Have you ever seen salt ponds before?   It’s a first for me and we drove alongside kilometres of flat open ponds, each one ringed by white rocks separating the ponds.  The wind was fierce and it blew white foamy bubbles over our car like snow.   The idea is the seawater evaporates and the salt is collected.  I have been buying hand harvested Celtic sea salt rather than the commercial bleached, iodised and deodorised table salt variety. foam from salt ponds - not snow! Salt factory Lake Grassmere Salt foam not snow!

Now I have tons of questions.  So how exactly do they collect the salt from the dry pond after the water is gone?  I mean, how can they not collect the sea sand at the same time with the salt particles and how do they separate them.  It would have been interesting to have a tour of the processing plant they had there, huge mounds of different coloured salt/sand but it wasn’t open to the public.   And I am going to study my Celtic (expensive) hand harvested sea salt a bit closer to see if in fact it is just sand with a bit of salt thrown in.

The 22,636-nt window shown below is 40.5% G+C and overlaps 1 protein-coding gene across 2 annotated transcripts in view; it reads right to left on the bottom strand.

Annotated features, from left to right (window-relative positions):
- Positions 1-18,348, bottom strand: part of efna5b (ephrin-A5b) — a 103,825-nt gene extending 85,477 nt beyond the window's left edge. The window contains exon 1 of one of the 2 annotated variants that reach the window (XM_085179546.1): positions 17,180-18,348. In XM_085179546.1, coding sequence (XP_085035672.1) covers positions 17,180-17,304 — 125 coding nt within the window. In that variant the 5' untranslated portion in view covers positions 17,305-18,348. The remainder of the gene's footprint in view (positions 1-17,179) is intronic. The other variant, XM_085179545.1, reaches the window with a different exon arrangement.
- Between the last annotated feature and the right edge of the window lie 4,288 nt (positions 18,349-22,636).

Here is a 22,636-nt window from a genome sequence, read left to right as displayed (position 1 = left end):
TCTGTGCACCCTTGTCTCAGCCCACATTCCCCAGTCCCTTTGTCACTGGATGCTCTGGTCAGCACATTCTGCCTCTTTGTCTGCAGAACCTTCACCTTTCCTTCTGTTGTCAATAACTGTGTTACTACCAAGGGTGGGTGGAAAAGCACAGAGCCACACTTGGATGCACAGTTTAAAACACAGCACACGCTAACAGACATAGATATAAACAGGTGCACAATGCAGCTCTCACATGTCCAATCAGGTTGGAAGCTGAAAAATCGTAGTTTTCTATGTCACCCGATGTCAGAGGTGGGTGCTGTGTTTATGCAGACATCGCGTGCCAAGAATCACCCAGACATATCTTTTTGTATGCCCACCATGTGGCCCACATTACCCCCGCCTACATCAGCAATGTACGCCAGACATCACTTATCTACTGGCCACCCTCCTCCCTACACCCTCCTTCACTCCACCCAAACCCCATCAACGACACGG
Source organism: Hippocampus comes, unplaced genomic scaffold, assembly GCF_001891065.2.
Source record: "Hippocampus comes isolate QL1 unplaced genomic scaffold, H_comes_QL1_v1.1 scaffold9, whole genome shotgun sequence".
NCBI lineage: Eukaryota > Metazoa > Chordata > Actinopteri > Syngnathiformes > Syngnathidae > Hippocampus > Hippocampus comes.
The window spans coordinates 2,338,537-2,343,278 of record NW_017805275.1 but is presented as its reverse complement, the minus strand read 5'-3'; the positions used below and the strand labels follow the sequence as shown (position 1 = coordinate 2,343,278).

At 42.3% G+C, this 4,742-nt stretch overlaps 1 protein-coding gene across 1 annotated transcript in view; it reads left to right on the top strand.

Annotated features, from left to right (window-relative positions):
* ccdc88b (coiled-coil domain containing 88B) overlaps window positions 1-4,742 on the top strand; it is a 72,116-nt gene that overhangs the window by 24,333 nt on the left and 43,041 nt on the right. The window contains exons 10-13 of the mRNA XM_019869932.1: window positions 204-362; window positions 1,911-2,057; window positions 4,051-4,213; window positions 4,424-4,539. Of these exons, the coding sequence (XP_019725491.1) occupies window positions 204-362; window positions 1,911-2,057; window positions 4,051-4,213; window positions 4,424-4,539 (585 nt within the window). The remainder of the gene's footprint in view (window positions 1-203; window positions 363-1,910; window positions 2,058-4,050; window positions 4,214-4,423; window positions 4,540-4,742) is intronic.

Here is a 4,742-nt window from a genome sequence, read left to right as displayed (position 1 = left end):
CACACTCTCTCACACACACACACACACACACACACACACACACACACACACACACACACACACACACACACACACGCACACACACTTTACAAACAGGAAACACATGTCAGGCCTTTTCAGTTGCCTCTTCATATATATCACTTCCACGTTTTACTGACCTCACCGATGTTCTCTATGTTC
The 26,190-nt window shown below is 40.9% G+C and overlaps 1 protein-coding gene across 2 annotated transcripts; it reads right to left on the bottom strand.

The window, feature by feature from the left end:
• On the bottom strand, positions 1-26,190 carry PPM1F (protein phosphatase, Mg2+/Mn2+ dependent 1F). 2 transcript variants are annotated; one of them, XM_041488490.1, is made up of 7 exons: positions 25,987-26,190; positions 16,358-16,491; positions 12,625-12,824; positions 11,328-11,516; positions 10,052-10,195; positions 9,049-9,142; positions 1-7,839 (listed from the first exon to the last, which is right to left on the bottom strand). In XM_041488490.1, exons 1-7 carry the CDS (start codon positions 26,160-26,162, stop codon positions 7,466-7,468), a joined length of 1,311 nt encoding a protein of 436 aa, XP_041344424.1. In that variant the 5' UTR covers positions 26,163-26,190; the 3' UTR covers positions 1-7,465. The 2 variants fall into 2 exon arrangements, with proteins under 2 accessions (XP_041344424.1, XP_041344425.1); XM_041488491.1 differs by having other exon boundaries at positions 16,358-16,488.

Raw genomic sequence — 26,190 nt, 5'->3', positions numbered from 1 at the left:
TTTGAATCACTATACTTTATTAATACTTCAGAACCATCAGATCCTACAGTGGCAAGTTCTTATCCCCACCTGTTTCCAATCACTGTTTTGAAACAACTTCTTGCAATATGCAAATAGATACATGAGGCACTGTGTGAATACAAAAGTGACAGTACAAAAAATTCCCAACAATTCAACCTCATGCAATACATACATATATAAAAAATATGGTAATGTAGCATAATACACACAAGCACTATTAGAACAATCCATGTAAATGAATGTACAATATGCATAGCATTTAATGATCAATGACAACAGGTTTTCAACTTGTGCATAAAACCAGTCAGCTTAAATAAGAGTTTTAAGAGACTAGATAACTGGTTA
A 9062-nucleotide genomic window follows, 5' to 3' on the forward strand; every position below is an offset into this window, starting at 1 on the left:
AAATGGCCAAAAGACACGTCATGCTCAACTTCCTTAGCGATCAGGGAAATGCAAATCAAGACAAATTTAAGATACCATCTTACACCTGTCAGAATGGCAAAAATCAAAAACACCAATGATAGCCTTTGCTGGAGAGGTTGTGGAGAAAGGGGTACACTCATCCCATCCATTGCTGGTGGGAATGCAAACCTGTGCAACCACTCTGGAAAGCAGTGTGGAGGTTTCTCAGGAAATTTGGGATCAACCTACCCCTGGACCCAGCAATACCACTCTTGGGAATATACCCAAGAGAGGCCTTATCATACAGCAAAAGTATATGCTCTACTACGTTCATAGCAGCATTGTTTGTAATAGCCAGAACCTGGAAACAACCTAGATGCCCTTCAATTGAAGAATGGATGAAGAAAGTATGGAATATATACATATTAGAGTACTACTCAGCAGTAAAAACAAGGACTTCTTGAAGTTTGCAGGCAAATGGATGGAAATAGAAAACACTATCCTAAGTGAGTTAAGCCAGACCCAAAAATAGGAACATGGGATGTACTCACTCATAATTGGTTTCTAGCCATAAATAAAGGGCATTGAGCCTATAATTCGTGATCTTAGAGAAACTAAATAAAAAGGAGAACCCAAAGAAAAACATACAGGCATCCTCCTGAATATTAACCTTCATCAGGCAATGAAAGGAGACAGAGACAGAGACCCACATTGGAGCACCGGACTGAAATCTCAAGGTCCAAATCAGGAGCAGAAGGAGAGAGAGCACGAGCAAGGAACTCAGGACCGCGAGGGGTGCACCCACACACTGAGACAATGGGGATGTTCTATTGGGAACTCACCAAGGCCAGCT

Being in New Zealand, each stretch of road is a revelation and next we were driving alongside a very dangerous looking wind swept coastline.  Black jagged rocks, huge piles of kelp seaweed being thrown against them.  But wait there was movement and it was like one of those 3D pictures you need to stare at intently to see the full image.  The rocks were covered in seals!  Now that the eyes realised they were there, hundreds appeared lying lazily flapping a flipper, rearing up to have a brief argument and flopping down again.  Young ones in a tidal pool waiting for the next rush of waves to crash in and throw them against the far side like teenagers playing dangerous games. Young seals playing in the tidal pool

We reached Kaikoura and had to decide if we were going to pay $300 to sail out and see the sperm whales.   We could just see them from the shore swimming in circles but sadly no tails or breathtaking jumps.  Decided against spending that amount and instead visited the sea-formed limestone caves for $30.  Limestone cavesOver 2 million years old and full of mini grottoes of pretty fantasy shapes, it was well worth it.

My disappointment at not seeing the whales soon disappeared over a foamy soy cappuccino in a quaint cosy coffee shop.  I guess I am a like a cheap drunk – easy to please.


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